Comes from the latin word "Gallia", meaning France

Common Facts

Gallium's chemical name is Ga. Its atomic mass is 69.72, and its atomic number is 31. It has 31 protons, 31 electrons, and 39 neutrons. Gallium's freezing point is -19 degrees Celsius, which is -2 degrees Fahrenheit. It has a melting point of 29.76 degrees Celsius (85.57 degrees Fahrenheit) which is why it melts if left at room temperature. It is a transition metal, solid at room temperature.

History of Gallium

Gallium was discovered by Paul-Emile Lecoq de Boisbaudran in France during the year 1875. He extracted gallium from a zinc blend ore in the Pyrenees, finding only 0.65 grams of gallium in 430 kilograms of ore. De Boisbaudran isolated Gallium by electrolysis of its hydroxide in its potassium hydroxide solution.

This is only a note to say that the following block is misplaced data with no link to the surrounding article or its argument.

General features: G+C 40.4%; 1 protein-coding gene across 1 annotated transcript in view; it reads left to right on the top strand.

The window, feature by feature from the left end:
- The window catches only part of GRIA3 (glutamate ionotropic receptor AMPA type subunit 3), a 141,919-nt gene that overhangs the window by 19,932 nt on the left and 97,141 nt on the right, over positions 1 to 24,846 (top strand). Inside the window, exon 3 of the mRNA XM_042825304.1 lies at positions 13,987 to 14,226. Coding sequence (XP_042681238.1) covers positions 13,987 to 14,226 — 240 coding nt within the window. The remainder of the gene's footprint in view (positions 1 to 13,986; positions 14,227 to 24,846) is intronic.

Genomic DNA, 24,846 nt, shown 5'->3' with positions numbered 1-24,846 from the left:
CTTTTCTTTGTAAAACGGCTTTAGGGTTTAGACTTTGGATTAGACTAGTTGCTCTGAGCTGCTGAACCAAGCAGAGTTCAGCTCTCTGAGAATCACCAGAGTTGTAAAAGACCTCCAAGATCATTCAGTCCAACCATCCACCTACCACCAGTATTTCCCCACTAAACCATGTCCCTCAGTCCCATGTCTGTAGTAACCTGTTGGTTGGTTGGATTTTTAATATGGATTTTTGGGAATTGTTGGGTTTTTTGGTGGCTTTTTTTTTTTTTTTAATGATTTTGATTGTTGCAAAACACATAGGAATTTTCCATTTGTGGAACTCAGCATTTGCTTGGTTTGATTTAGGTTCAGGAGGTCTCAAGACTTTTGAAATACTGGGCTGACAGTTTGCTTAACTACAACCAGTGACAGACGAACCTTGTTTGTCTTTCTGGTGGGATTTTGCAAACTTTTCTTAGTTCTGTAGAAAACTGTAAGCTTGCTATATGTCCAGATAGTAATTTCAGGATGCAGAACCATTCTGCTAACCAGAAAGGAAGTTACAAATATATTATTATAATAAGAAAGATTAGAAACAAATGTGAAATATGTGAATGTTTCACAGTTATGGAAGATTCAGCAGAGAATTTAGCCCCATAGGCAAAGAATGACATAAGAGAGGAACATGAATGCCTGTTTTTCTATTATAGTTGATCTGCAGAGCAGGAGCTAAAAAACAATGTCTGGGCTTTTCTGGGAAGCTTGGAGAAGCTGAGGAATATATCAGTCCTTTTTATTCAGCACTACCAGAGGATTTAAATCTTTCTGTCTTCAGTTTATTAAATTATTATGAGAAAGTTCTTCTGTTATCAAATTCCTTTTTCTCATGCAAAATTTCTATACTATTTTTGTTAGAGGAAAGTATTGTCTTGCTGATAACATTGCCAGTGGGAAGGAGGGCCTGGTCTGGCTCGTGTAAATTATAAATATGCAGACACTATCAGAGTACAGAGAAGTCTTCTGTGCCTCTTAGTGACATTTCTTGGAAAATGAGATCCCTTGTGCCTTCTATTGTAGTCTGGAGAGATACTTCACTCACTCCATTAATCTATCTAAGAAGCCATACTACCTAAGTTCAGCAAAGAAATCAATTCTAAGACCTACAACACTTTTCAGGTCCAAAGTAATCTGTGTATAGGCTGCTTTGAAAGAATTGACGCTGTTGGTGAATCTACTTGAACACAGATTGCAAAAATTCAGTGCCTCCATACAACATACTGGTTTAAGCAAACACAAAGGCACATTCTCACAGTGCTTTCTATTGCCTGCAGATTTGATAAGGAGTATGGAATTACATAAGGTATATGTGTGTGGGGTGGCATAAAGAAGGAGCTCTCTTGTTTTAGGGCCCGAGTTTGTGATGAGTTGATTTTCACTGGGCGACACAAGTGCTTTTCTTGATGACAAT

Use and proccess of discovery

Low melting alloys of Gallium are used in many thermometers (usually medical) as a non-toxic substitute for mercury. Gallium arsenide is a semiconducting production used for laser and light emitting diodes, as well as solar panels. Gallium is also used to create mirrors. It is found through the product of mining and processing other metals, notably aluminum, copper, and zinc.

Abundance and Cost

Abundance of Gallium on earth's crust is 5.5 per million by moles. The abundance of it in the solar system is 0.6 parts per billion by moles. The cost of pure gallium is $220 for 100g.